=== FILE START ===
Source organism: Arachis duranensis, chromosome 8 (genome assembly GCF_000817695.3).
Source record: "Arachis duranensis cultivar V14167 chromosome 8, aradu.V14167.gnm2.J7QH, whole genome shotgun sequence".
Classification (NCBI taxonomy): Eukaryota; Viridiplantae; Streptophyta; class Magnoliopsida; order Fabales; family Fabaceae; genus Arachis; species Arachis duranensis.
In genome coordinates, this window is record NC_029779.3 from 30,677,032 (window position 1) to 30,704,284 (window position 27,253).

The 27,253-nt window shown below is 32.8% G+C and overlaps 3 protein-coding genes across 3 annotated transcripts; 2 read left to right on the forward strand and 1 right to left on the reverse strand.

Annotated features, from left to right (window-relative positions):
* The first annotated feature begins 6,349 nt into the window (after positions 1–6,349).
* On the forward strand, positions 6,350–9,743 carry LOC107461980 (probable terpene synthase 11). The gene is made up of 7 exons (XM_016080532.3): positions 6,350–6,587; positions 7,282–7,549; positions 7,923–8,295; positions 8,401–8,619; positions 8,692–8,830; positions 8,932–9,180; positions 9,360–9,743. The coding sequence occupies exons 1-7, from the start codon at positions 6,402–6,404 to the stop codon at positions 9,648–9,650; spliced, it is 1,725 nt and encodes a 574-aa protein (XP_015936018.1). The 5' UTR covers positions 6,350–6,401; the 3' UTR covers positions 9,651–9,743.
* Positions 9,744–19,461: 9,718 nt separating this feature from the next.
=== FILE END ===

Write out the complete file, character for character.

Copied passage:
Source organism: Arachis duranensis, chromosome 8 (genome assembly GCF_000817695.3).
Source record: "Arachis duranensis cultivar V14167 chromosome 8, aradu.V14167.gnm2.J7QH, whole genome shotgun sequence".
Classification (NCBI taxonomy): Eukaryota; Viridiplantae; Streptophyta; class Magnoliopsida; order Fabales; family Fabaceae; genus Arachis; species Arachis duranensis.
In genome coordinates, this window is record NC_029779.3 from 30,677,032 (window position 1) to 30,704,284 (window position 27,253).

The 27,253-nt window shown below is 32.8% G+C and overlaps 3 protein-coding genes across 3 annotated transcripts; 2 read left to right on the forward strand and 1 right to left on the reverse strand.

Annotated features, from left to right (window-relative positions):
* The first annotated feature begins 6,349 nt into the window (after positions 1–6,349).
* On the forward strand, positions 6,350–9,743 carry LOC107461980 (probable terpene synthase 11). The gene is made up of 7 exons (XM_016080532.3): positions 6,350–6,587; positions 7,282–7,549; positions 7,923–8,295; positions 8,401–8,619; positions 8,692–8,830; positions 8,932–9,180; positions 9,360–9,743. The coding sequence occupies exons 1-7, from the start codon at positions 6,402–6,404 to the stop codon at positions 9,648–9,650; spliced, it is 1,725 nt and encodes a 574-aa protein (XP_015936018.1). The 5' UTR covers positions 6,350–6,401; the 3' UTR covers positions 9,651–9,743.
* Positions 9,744–19,461: 9,718 nt separating this feature from the next.